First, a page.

Fearless: On Emunah’s Bat Mitvah and being a Nazir

In memory of our friend Sheryl Grossman z”l and in preparation for Emunah’s Bat Mitzvah I learned the mishnayot of Sotah and Nazir. It seemed fitting as they both appear prominently in Naso, Emunah’s Torah portion. There in Nazir we conclude the mishna with an interesting and unusual aggadic statement about the nazir. There we learn:

Samuel the prophet was a nazir, in accordance with the statement of Rabbi Nehorai, as it was stated that when Hannah, his mother, prayed for a son, she vowed: “And no mora shall come upon his head” (I Samuel 1:11). How is it derived that mora is an expression of being a nazir? It is stated with regard to Samson: “And no razor [mora] shall come upon his head, for the child shall be a nazir to God” (Judges 13:5), and it is stated: “And no mora,” with regard to Samuel. Just as the term mora” that is stated with regard to Samson means that he was a nazir, so too the term mora” that is stated with regard to Samuel indicates that he was a nazir. Rabbi Yosei said: But doesn’t the word mora mean nothing other than the fear of flesh and blood? The word should be read as though it were written with an alef, and not a heh, so that it means fear. Rabbi Nehorai said to him: But isn’t it already stated: “And Samuel said: How can I go; if Saul hears it he will kill me” (I Samuel 16:2). This verse indicates that there was fear of flesh and blood upon Samuel. Consequently, the term mora must be understood in accordance with its plain meaning of a razor. If so, Samuel was indeed a nazir.

Mishnah Nazir 9:5

When we read about the nazir, it seems like a theoretical construct, but was this ever something that people did IRL? When we think about person who was actually a nazir most of us jump to Shimshon, about whom we read about in the Haftarah, or Rav David Cohen, known as “Rav Ha-Nazir,” a disciple of Rabbi Abraham Isaac Kook. But, few jump to Samuel. But when we stop to think about them both, it makes sense. The parallels in their origin stories are striking. Both Manoah’s wife and Hannah had difficulty conceiving children. When each of them found that they would be blessed with a child they learned that this child would be a leader and live a life apart from the community. For Samuel in the Temple. And for Shimshon and, according to Rabbi Nehorai, also Samuel as a nazir, not drinking alcohol, not coming into contact with the dead, and not cutting their hair.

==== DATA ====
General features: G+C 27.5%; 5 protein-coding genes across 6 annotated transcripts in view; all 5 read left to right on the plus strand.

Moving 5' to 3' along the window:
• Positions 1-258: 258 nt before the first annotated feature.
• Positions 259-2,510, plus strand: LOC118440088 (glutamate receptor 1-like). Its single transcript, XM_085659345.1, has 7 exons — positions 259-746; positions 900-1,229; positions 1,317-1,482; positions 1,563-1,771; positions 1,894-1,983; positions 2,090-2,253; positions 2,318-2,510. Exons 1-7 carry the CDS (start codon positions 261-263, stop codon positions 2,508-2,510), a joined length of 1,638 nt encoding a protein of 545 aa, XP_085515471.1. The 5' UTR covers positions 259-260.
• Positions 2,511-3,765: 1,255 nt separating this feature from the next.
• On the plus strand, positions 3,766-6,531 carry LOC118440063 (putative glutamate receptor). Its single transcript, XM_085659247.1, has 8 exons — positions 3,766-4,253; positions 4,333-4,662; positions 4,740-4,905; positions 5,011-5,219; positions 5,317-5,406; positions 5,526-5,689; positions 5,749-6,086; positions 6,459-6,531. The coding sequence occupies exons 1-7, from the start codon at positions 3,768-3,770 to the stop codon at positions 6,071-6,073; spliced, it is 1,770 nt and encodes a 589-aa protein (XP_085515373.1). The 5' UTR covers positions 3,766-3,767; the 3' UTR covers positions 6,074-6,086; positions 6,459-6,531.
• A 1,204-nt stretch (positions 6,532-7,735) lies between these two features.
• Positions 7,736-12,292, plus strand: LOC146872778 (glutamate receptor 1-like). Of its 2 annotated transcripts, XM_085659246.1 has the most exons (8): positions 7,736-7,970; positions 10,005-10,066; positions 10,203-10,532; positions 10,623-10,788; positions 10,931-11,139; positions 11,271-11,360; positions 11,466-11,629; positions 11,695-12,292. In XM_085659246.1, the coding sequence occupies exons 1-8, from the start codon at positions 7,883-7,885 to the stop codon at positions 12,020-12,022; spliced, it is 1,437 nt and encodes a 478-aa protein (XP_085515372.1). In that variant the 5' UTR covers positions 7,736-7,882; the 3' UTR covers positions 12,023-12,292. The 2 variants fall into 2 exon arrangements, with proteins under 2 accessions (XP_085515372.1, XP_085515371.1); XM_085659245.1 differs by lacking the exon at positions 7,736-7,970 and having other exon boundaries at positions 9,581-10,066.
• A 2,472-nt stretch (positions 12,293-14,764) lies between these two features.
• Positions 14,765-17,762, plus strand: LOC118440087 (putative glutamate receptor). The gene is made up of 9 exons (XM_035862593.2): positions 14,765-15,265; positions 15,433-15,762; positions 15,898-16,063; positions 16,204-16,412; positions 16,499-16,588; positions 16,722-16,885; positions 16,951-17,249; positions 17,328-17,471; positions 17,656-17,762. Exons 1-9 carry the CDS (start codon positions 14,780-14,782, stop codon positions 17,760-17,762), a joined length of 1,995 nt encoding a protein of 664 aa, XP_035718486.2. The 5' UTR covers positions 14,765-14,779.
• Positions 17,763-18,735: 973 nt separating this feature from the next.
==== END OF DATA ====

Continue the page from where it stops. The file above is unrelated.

This mishna is also interesting in that the distinguishing feature of being a nazir is their hair and not their not drinking or coming into contact with the dead. It is telling in that we associate people less with their experience, how they identify, or even their behavior, and more so with how they are identifiable. Their hair is the signature element of being a nazir.

When I think about this mishnah in the context of Emunah’s becoming a Bat Mitzvah, three things come to mind. The first is how central hair is to the idealities of the Emunah and the nazir. Here is a picture of her from when our little angel was just one with her golden locks:

The second is how Rabbi Yosei’s opinion hangs on a misreading of the word mora. He claims that the word should be read as though it were written with an alef, and not a heh, so that it means fear. Even if it is ultimately rejected, it is seriously entertained. Emunah and I share a bond in that we both have dyslexia. While it can be challenging, I believe that if it is treated seriously this creative reading will open up a worlds of creativity.

The third issue that is compelling regarding the mishna is how we prove Rabbi Yosei wrong. It turns out that Samuel had fear of King Saul who would be upset with him looking for a new king in David. With this Rabbi Nehorai proves that Samuel was actually a nazir. From the earliest age Emunah has been fearless. I recall when they were younger they went to the doctor for some medication. There only had two nasal doses and the rest were shots. Without hesitation Emunah rolled up her sleeve to take the shot, while her older brothers squirmed.

My blessing for Emunah is that she continue to read creatively like Rabbi Yosei, argue respectfully like Rabbi Nehorai, and unlike Samuel continue to be fearless. Emunah is no nazir, but on this occasion of her becoming a Bat Mitzah she is on her way to becoming a wonderful woman.

Mazel Tov- Emunah

Other posts I have written about Emi over the years:

  1. Dear Child to Me: On Emunah and this Blog
  2. Little Birdy: Emunah and Protecting Our Children
  3. 7 Years of Emunah: Reflections on Faith and Fidelity
  4. Emunah Second Birthday
  5. Our Type of Emunah
  6. Our Blessing for Emunah

4 Responses to “Fearless: On Emunah’s Bat Mitvah and being a Nazir”

  1. 1 Ivy Mermelstein June 10, 2022 at 6:15 pm

    Mazel Tov Emunah!

  2. 2 Arthur Schwartz June 11, 2022 at 6:38 pm

    Hi Avi;

    I so enjoyed your post that I had to read each of your previous posts about Emunah.

    What a treat!

    I had never before heard of the saying that “Mr. Goldfarb goes to synagogue to be in relationship with God. I go to synagogue to be in relationship with Mr. Goldfarb”.

    For some reason, this saying hit home with me.

    Mazel-tov on Emunah’s Bat Mitzvah,


  1. 1 Blessing of Emunah: Reflections of Faith, Fidelity, & Trust for Emunah’s Bat Mitzvah | Said to Myself Trackback on June 17, 2022 at 10:15 am
  2. 2 Teens and Ki Tetzei: Emi’s Birthday | Said to Myself Trackback on September 9, 2022 at 1:14 pm

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